My French isn’t good enough to detect accents but even I can tell this is different. Quebecois. French plus. What it isn’t is English. Or Franglais or any of that. I was expecting bi-lingual street signs, but Quebec is seriously French which initially feels a bit odd, because you’re in North America and not France and you get Big North American breakfasts and not petite croissant and because it’s in Canada, your Big North American breakfast comes with maple syrup. Everything comes with maple syrup. Maple syrup comes with maple syrup. When it gets hot, street sellers sell “taffy” – frozen maple syrup on a stick.
Modern Quebec can be traced back to 1759, where on the historic Plains of Abraham, the site of “the Battle of the Plains” where the French and the British fought for control of the city and region. The British won the battle but, through weight of numbers, the French eventually gained control. Now, the Plains of Abraham is the site for the main stage at the festival.
The first thing that strikes the visitor is that Quebec is pristine. I mean really pristine. Maybe it’s because we’re in the old walled city – the tourist bit – but there’s no litter. There’s no graffiti. There’s no dirt. And considering there was a city-wide rock’n’roll festival on… It doesn’t feel bad or wrong – it just feels a bit odd, like something’s missing. At the same time, it’s very pretty, very lovely.
The city is on two levels and in the old days, the posh folk lived on the higher level but today like everywhere, I guess, the old, poorer bit is the hipper bit. Remember though that here “poor” is a relative term. There might be poor people and areas, but they’re kept way away from view.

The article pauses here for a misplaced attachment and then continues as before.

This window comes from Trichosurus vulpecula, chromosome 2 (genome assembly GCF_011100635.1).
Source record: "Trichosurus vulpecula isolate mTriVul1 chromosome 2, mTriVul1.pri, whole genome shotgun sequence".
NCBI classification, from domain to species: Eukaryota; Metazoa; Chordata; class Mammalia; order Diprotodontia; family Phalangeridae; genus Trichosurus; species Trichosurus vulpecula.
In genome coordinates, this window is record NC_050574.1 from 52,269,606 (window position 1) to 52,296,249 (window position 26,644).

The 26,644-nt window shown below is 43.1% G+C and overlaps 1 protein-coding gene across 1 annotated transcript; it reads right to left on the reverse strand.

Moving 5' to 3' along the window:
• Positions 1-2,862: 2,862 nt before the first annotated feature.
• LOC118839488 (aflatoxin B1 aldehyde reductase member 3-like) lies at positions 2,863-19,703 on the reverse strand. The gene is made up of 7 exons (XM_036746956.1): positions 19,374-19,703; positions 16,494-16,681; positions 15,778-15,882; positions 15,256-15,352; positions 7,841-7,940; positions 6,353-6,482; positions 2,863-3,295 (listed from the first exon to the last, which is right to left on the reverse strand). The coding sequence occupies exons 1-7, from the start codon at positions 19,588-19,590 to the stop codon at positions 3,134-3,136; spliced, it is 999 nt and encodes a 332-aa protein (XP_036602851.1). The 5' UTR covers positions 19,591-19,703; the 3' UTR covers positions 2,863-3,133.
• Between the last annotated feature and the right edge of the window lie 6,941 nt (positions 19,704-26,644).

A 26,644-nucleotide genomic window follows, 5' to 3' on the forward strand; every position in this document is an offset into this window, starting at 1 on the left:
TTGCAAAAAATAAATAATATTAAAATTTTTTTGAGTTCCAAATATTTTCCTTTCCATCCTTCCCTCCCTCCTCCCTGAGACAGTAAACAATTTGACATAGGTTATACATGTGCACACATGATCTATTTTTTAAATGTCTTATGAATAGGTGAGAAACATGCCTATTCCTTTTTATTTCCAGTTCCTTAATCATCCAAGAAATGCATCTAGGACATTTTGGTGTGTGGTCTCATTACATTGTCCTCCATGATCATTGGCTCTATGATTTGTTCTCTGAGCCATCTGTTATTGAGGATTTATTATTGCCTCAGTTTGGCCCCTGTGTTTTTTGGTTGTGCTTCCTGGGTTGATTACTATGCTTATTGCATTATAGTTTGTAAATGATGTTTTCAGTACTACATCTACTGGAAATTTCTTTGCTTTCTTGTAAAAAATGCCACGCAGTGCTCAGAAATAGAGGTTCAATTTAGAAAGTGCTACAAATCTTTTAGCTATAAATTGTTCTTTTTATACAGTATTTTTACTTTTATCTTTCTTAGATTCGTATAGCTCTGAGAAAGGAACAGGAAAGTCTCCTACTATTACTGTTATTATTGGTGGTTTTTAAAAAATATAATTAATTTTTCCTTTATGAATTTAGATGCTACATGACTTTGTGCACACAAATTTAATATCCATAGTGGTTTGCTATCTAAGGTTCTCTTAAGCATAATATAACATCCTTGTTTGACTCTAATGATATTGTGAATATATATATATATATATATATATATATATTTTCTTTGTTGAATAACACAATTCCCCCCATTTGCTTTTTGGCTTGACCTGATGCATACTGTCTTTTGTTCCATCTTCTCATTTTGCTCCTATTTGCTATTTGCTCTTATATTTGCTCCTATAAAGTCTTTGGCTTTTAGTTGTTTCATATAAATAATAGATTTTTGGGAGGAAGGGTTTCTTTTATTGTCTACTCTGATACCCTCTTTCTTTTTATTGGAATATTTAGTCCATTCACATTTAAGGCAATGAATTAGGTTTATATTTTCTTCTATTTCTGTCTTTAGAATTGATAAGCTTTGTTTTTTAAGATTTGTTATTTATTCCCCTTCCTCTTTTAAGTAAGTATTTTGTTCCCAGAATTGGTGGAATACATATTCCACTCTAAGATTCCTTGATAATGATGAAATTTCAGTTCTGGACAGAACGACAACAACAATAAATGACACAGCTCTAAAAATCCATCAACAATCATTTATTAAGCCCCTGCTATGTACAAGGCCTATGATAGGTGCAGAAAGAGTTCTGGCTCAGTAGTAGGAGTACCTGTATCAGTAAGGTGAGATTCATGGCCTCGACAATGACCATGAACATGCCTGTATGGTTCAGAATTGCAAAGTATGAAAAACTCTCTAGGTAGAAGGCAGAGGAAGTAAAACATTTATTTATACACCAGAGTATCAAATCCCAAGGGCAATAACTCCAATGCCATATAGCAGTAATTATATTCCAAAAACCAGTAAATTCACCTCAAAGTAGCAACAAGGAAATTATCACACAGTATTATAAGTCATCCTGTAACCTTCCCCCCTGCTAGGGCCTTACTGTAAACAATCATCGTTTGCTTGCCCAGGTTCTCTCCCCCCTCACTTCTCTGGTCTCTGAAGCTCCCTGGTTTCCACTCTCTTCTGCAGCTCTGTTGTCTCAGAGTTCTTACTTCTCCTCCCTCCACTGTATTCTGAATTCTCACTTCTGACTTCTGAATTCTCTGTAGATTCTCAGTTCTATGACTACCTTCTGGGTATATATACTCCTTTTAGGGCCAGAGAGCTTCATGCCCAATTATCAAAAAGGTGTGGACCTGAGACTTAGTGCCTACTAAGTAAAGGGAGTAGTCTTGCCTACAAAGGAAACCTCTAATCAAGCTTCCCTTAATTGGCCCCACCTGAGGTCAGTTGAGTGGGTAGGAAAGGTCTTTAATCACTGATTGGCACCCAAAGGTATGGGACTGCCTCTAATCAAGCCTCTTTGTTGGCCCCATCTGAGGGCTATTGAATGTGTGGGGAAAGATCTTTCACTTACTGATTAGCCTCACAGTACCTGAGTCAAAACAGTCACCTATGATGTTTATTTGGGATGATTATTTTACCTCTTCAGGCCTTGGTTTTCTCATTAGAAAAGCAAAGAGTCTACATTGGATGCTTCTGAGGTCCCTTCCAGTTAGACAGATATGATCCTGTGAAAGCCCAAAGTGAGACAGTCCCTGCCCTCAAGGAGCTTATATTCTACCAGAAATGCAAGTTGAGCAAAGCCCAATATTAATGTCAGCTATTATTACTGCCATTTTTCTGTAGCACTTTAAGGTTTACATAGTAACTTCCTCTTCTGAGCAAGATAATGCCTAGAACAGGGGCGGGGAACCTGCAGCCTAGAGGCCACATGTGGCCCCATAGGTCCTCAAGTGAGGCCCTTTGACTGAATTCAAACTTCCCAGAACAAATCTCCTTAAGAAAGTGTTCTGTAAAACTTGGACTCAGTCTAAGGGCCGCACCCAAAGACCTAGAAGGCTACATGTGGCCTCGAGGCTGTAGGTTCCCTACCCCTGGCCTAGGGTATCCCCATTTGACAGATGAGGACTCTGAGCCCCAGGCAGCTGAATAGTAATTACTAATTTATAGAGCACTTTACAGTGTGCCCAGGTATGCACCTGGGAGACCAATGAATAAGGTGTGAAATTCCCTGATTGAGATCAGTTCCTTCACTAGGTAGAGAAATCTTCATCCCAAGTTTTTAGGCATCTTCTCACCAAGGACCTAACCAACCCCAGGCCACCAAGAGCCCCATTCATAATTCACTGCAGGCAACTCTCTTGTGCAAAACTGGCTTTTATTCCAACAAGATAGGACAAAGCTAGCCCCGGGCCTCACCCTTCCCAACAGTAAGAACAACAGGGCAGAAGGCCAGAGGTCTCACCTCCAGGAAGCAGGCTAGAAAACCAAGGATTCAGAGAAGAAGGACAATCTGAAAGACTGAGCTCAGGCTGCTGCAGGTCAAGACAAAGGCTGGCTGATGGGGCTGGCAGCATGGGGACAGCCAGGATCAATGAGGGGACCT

This is where the city festival comes into its own. By day you can explore a new city, take in La Citadelle, the old fort and where the guards in their red tunics and beefeater hats will make you think you’re back in England, then pop in the Museum of Fine Arts or simply walk the old walls of the city. You can step outside the city and go whale watching. We saw a few Minkes and some beautiful white Belugas.
“This is our reward for the kid years. A vodka and tonic in the bar, followed by smoked trout on caviar then Damon Albarn’s Gorillaz.”
Back to your hotel for a shower and change, then off to le Grand Allee, the see and be seen main drag, for une aperitif. Restaurants and bars spill on the streets, people mill around, cars best avoid. Grand Allee is one of those people watching streets, and we sat outside L’Inox bar drinking red wine (well, when in France…) and musing. If you prefer your people watching a little more detached, there’s Le Ciel, also on Grand Allee, a 91 metre high rotating sky bar and restaurant.
And this is what we’re talking about. This is our reward for the kid years. A vodka and tonic in the bar, followed by smoked trout on caviar – very nice – watching the sun set over the magnificent St Lawrence River in the rotating restaurant before heading off to the Plains to see Damon Albarn’s reborn Gorillaz.
“I ain’t happy, I’m feeling glad
I got sunshine in a bag
I’m useless but not for long
The future is coming on
It’s coming on
It’s coming on
It’s coming on”
Jed Novick is a freelance journalist, university lecturer and author. He is the father of two girls, three dogs and a cat and is available for weddings, bar mitzvahs and parties.